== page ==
For the past few years, Mark Kemp has offered low-cost income-tax preparation services to the mostly middle-income clientele of his Plymouth Meeting, Pa., advisory firm. Now, with his tax specialist about to go on medical leave, he's not sure how to continue the service — or even if he should. For advice, we turned to our expert panel: Philip Palaveev, senior manager for Moss Adams, a Seattle-based accounting firm specializing in financial advisors; Hellen Davis, president of Indaba Training Specialists, a management consulting and training firm in Treasure Island, Fla.; and Chip Roame, managing principal of Tiburon Strategic Advisors, a Tiburon, Calif.-based market-research and strategy-consulting firm for financial institutions and investment managers.
Mark Kemp turned his life insurance agency into a financial-planning firm about 10 years ago, aiming to target a group of mostly middle-class Verizon employees. “The guys in the buckets,” is how he describes them. Then, three years ago, he expanded his services by hiring another planner (who was also an enrolled agent) to do his clients' taxes for a small fee. It's been a big hit: About half of his 400 clients use the service. But his tax guy is about to take time off for health reasons, leaving Kemp, whose Kemp & Associates Retirement Services has about $125 million in assets under management, in a quandary. Should he outsource the job to a pricey outside firm? Hire a part-timer to come into his already crowded office? Or should he just put a hold on the service?
Kemp became a financial advisor through a most unlikely path. After graduating from Pillsbury Baptist Bible College in Owatonna, Minn., in 1988, he intended to become a minister, working his way through graduate school. His plan was to sell life insurance for a while, then move to Philadelphia to attend a seminary in the area; he'd go to school at night, and continue selling during the day. But when his employer reneged on a promise to transfer him out east, he quit, affiliated with another agency, and moved to Philadelphia, figuring he'd sell insurance full time for a year before starting his studies. And in the process, Kemp realized he loved the job, and abandoned his ambitions to be a minister.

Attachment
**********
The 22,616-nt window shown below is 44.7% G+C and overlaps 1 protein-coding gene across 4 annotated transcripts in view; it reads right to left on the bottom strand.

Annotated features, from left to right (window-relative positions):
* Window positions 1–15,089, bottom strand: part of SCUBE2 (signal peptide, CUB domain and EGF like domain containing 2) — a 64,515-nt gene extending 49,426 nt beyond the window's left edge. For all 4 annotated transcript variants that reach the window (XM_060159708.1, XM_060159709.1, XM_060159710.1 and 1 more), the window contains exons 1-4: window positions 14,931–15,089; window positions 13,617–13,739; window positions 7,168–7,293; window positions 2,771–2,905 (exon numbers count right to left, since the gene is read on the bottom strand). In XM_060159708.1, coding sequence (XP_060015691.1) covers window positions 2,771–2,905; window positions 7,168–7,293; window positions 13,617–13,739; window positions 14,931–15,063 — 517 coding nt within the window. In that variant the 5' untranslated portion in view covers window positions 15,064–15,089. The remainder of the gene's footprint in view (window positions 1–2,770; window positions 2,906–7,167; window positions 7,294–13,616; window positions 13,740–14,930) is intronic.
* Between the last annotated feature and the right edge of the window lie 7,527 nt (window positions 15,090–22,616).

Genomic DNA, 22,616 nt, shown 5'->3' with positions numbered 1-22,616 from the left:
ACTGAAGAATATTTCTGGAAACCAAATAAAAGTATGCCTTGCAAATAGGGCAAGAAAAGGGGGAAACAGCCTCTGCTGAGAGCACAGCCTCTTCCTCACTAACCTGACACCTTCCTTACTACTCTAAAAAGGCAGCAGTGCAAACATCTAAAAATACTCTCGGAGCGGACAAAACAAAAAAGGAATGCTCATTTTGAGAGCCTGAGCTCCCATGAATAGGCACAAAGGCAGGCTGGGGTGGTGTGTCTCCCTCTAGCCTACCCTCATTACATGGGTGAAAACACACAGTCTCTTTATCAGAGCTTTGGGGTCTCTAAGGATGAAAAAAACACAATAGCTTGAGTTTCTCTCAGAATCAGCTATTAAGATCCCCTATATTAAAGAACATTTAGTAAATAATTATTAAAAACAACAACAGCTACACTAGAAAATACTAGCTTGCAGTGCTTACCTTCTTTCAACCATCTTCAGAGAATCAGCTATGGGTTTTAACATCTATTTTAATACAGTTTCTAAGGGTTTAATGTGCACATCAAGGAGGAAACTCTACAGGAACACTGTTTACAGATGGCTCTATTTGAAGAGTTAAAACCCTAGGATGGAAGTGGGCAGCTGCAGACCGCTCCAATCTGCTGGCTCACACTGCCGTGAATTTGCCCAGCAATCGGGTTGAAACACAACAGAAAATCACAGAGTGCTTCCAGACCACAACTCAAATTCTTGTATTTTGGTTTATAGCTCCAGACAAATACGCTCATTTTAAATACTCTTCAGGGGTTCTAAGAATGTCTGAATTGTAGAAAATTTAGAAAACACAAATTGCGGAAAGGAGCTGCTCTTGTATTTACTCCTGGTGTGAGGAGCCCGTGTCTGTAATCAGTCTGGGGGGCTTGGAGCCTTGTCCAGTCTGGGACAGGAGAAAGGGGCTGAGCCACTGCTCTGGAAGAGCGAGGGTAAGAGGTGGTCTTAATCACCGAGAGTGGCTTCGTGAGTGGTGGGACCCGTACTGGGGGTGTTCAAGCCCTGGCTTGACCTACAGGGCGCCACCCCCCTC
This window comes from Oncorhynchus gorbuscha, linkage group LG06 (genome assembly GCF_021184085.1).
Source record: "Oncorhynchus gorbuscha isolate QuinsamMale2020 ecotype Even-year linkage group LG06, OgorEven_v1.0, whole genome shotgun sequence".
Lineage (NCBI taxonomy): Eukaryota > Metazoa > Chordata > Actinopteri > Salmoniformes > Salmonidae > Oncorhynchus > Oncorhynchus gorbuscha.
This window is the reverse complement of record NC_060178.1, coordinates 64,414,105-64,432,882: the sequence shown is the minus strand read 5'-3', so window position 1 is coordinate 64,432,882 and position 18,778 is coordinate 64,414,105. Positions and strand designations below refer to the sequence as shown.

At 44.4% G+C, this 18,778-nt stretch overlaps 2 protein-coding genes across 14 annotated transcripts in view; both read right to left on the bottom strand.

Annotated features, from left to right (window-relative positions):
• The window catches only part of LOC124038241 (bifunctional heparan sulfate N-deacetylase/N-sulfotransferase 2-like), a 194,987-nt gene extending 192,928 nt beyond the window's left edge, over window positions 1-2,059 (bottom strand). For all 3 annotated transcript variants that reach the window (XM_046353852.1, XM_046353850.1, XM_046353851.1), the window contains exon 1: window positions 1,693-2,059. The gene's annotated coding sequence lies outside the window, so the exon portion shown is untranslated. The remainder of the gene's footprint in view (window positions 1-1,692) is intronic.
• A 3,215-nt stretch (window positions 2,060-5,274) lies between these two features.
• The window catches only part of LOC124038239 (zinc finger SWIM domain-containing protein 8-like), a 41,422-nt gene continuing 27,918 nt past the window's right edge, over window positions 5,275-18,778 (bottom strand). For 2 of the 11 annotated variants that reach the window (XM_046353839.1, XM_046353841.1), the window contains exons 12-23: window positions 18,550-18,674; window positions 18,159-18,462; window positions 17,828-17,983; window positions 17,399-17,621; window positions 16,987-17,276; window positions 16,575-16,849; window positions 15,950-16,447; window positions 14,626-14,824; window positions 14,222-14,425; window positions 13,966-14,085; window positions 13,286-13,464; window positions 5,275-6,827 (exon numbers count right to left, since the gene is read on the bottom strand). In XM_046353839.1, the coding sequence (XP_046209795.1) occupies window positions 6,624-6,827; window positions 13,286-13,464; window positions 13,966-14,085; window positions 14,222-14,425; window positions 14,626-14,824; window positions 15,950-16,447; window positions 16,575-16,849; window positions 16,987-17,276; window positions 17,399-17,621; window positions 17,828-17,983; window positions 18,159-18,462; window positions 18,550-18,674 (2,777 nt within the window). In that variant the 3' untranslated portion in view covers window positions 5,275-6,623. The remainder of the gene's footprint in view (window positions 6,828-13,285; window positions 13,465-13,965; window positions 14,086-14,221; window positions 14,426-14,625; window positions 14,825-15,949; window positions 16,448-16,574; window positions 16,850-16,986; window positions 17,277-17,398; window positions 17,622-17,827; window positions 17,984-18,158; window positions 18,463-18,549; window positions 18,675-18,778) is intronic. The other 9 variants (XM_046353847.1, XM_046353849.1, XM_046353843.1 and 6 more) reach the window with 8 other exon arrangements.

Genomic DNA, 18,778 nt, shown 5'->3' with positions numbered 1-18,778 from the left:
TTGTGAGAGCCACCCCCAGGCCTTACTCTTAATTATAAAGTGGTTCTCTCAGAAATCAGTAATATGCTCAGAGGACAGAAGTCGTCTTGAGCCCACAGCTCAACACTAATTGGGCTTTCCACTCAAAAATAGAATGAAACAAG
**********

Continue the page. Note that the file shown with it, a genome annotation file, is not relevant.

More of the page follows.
About 10 years later, however, Kemp figured he'd had enough of life as a captive insurance agent. At the same time, he read about two successful advisors in California who had targeted telecommunications workers in their area. The upshot: He decided to affiliate with a broker/dealer — the same one his role models had used — and turn his firm into a financial advisory. The business was to be aimed at a similar target-client-type in the Philadelphia area: blue-collar Verizon employees with net worth below $750,000. “My motto is, I came from a working-class neighborhood, and that's whom I'm going to serve,” he says. What's more, Kemp figured that with most of his competitors going after higher-net-worth clients, his more modest base was underserved — it would be a fertile market for clients in need of financial help.
The Tax-Man Hitch
The strategy worked well, and about three years ago Kemp took a liking to a financial planner he'd met, and invited him to join the firm. The man was also an enrolled agent, and Kemp figured he could do his clients' taxes, charging “a little under what H&R Block charges,” he says. While it wouldn't be a big money maker, he would eliminate the constant phone conversations with clients' accountants, explaining to them the same company-stock tax issues every time. Plus, he would be able to get a more thorough view of his clients' assets than he would have otherwise.
Clients have loved the service, according to Kemp. But his tax preparer is now taking a leave of absence, and is likely to be gone through tax season. Therefore, Kemp faces a dilemma: On the one hand, he doesn't want to drop the service. On the other, while he could use an outside firm, he fears he won't be able to find a reputable place willing to charge the fees his clients are used to. He could, instead, bring in a part-timer. But he's not sure where he would put the hire, with seven full- and part-time employees already packed into a small office space. He's already constructing a new 4,000 square foot building, but that won't be ready to move into for another year.